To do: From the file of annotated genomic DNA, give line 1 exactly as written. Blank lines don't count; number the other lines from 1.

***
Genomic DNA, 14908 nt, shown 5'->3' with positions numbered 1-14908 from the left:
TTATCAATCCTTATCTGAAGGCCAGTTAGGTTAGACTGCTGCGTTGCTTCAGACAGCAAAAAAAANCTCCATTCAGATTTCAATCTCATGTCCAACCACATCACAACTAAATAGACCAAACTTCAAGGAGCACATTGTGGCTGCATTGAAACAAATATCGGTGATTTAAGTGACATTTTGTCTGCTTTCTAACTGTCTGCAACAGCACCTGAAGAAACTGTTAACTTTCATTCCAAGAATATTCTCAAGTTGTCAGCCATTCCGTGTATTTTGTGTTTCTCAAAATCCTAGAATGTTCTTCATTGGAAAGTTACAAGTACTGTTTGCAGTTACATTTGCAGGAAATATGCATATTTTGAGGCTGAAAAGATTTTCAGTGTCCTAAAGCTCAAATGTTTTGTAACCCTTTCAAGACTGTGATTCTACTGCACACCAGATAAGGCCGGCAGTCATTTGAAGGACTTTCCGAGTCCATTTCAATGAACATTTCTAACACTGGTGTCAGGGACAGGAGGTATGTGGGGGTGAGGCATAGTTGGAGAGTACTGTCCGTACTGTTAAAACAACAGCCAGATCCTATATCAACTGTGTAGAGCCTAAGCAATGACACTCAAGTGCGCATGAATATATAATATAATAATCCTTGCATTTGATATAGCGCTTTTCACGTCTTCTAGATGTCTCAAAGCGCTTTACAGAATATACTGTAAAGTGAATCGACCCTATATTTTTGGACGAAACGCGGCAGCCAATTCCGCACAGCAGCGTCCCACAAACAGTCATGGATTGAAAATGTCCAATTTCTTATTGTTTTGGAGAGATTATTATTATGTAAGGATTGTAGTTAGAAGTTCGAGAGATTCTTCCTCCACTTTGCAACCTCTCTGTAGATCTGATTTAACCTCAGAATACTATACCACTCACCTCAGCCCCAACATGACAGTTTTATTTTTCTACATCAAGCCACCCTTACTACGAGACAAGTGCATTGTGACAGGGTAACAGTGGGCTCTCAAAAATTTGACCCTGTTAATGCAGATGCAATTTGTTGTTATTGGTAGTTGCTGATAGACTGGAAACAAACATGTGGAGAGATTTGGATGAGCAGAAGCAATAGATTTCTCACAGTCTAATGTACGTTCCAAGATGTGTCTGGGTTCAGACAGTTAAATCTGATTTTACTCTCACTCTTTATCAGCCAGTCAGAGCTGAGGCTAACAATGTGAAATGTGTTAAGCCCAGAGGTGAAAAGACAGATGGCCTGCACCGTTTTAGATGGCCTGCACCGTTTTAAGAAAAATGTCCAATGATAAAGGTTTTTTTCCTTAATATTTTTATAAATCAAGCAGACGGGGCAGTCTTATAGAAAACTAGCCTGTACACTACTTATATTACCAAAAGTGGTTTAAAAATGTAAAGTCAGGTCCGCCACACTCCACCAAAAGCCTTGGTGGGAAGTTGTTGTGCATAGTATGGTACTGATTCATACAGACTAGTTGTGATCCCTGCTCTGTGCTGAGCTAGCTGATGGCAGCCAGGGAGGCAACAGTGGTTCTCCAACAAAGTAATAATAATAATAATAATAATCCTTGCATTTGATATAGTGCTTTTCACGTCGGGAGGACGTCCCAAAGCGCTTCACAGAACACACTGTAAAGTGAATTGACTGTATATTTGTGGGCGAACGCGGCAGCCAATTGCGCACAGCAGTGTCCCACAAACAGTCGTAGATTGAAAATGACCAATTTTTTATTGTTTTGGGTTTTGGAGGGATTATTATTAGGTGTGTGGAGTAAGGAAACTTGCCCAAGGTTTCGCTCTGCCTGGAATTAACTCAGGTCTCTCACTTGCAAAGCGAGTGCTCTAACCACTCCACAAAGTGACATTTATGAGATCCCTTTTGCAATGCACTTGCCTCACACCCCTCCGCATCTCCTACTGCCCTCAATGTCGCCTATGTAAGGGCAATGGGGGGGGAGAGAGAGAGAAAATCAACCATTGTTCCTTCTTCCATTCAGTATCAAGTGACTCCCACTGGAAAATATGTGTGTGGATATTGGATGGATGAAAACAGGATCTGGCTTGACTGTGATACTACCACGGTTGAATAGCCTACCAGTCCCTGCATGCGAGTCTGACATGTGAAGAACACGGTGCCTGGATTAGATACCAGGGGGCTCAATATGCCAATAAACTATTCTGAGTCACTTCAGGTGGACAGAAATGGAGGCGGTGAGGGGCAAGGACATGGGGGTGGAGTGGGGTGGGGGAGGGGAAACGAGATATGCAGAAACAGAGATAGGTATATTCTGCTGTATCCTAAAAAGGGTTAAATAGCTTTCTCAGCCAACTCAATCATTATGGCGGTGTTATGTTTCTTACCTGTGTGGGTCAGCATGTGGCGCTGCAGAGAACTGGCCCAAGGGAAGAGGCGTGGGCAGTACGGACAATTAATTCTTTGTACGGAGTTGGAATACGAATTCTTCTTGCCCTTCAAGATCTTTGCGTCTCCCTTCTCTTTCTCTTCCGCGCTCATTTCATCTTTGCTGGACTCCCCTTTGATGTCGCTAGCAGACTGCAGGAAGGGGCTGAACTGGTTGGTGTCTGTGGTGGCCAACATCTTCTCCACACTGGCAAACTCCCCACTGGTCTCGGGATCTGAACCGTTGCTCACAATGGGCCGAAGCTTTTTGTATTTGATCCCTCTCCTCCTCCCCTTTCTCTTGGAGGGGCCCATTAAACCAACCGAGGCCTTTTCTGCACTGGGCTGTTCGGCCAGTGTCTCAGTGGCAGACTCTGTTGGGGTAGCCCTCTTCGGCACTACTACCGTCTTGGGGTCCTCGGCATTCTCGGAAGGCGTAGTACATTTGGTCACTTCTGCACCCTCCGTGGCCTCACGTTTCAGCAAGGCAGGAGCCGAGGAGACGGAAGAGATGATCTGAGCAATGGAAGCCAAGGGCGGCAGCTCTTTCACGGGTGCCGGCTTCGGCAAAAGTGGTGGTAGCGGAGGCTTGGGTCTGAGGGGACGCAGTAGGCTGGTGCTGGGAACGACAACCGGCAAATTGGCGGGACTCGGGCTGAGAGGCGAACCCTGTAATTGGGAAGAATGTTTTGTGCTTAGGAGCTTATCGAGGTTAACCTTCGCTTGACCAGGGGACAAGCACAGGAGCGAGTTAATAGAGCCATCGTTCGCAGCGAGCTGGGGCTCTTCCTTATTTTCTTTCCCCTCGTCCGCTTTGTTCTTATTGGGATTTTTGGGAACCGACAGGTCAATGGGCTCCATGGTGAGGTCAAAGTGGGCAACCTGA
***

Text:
Genomic DNA, 14908 nt, shown 5'->3' with positions numbered 1-14908 from the left: